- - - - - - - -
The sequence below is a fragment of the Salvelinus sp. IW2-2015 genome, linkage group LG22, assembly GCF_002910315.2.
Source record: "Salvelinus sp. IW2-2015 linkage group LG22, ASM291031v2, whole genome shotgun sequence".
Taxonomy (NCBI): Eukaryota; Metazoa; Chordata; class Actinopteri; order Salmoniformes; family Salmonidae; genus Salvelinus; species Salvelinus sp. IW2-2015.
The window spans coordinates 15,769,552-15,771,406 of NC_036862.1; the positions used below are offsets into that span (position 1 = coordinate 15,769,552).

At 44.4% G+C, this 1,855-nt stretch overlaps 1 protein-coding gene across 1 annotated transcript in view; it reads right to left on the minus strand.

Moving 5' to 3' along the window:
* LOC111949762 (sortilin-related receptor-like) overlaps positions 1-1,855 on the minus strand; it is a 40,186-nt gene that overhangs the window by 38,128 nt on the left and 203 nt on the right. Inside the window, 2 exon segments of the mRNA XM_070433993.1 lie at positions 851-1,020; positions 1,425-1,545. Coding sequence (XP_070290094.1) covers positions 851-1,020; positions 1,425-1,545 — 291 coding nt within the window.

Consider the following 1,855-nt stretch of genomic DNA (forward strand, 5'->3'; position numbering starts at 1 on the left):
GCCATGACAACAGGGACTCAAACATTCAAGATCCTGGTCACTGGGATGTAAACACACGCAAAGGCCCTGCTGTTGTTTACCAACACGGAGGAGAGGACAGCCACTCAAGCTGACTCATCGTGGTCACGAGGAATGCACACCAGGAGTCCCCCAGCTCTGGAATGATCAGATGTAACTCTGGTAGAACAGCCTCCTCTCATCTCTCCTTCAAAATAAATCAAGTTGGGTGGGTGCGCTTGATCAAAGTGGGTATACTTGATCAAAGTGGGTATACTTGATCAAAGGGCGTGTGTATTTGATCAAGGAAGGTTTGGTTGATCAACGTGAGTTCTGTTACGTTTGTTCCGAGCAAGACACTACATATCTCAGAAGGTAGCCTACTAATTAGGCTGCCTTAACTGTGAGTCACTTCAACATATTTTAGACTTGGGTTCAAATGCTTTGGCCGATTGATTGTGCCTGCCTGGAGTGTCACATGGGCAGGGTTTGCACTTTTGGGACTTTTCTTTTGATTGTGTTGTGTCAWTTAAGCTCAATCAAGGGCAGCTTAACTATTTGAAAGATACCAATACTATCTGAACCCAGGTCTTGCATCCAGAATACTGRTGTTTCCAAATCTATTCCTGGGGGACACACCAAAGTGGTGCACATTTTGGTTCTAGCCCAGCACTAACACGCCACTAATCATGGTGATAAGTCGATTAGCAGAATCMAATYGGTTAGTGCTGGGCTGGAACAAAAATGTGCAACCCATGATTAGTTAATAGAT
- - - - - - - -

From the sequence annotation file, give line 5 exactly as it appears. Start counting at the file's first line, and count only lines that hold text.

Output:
At 44.4% G+C, this 1,855-nt stretch overlaps 1 protein-coding gene across 1 annotated transcript in view; it reads right to left on the minus strand.